I am currently reading 'Pattern Recognition and Machine Learning' and came across an example of a confusion matrix comparing the actual vs predicted number of people with or without cancer.

The penalty/loss is due to a misclassification: If you ACTUALLY have cancer but is classified by the algorithm as "healthy", then this is extremely bad. Another misclassification is not as 'gravely' erroneous as actually being "healthy" despite having been misclassified as "having cancer" by the algorithm.

My question is: For a logistic regression, how do you create/formulate a loss function that can capture the essence of penalising 'different levels of errors'?

  • 2
    $\begingroup$ Which loss function? The ordinary logistic regression loss function doesn’t distinguish between types of errors, which you can verify by inspection. Instead, there is a penalty for a prediction far away from the label, and this penalty grows as the distance from the correct label increases. Additionally, the ordinary logistic regression function is not regularized, so it's not clear what function or usage you're asking about. $\endgroup$
    – Sycorax
    Mar 9, 2021 at 3:37
  • $\begingroup$ I do not see the link to regularization. $\endgroup$
    – Dave
    Mar 9, 2021 at 3:45
  • $\begingroup$ @Sycorax Can you kindly give an example for this? for logistic regression? $\endgroup$
    – cgo
    Mar 9, 2021 at 3:47
  • $\begingroup$ Example of what? The passage in Bishop is just describing the concept that the costs of different kinds of classification errors are not equal. There's nothing in that passage that connects the inequality of error costs to the loss function of logistic regression. $\endgroup$
    – Sycorax
    Mar 9, 2021 at 3:50
  • $\begingroup$ @Sycorax exactly my point. So if this were a classification task using logistic regression, how would you formulate a loss function to incorporate this idea of different losses. $\endgroup$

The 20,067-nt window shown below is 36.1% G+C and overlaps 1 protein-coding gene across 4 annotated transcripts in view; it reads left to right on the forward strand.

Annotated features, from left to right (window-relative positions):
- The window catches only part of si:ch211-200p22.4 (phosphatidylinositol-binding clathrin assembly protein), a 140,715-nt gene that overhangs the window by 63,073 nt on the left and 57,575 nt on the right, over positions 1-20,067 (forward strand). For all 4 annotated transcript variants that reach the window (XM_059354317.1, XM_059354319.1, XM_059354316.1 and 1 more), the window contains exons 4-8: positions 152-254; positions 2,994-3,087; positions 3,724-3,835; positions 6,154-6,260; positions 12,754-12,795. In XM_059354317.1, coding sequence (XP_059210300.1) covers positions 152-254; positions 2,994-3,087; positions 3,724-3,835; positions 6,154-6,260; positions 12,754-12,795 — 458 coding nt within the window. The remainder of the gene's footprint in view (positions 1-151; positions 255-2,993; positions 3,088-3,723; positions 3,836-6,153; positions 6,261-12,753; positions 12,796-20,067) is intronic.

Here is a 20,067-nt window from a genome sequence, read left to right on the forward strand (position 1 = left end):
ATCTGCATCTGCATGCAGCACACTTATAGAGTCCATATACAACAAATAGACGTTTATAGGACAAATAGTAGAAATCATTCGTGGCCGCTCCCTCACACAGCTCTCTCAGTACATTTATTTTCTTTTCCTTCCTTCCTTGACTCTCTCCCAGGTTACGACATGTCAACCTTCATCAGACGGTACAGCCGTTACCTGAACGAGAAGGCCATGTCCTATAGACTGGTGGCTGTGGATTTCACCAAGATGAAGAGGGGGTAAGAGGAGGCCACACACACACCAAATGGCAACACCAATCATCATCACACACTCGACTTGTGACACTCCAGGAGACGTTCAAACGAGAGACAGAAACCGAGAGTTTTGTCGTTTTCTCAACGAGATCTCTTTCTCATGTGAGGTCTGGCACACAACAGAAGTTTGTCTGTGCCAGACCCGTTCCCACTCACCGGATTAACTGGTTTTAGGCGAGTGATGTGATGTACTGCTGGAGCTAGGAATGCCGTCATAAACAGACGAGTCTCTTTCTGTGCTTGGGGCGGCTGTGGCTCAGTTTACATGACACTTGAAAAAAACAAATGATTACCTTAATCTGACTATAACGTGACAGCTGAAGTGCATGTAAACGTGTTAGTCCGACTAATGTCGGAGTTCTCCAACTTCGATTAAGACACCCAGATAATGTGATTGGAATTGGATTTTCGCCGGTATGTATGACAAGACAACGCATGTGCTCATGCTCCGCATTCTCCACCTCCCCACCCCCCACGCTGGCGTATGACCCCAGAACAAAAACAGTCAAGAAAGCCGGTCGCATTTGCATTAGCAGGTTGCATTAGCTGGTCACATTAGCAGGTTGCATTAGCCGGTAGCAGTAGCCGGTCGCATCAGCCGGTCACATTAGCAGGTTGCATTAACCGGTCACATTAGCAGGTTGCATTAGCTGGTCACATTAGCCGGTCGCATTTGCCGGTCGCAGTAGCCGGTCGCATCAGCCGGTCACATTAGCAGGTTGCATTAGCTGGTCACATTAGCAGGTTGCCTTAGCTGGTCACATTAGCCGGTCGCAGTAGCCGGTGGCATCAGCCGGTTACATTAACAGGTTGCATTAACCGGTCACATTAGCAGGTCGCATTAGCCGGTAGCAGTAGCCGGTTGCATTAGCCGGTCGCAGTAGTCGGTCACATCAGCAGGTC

– cgo
    Mar 9, 2021 at 4:09

3 Answers 3


I highly suggest reading this answer:


You want your logistic regression model to accurately represent the probability of getting cancer as a function of your independent variables. Using this model to make a classification decision should be a distinct step. Often it is inappropriate to use the "default" threshold of $0.5$ for your classification step. You need to make an analysis of the consequences of false negatives, false positives, etc.

Maybe you could specify a utility function of some sort (what is the utility of a true positive, true negative, false positive, false negative) and optimize the total utility as a function of the threshold?


In the setting of logistic regression, though not in general, you can optimise with different penalties for the two possible errors simply by adjusting the intercept ('bias') term or equivalently by adjusting the decision threshold.

That is, if $$\mathrm{logit}\, {P(Y=1|X=x)}= \alpha+\beta x$$ with a threshold of $p$ is optimal for equal loss, and you want losses of $a$ for false positives and $b$ for false negatives, you can set $ \alpha\mapsto \alpha+\log(b/a)$, or make the equivalent change to $p$.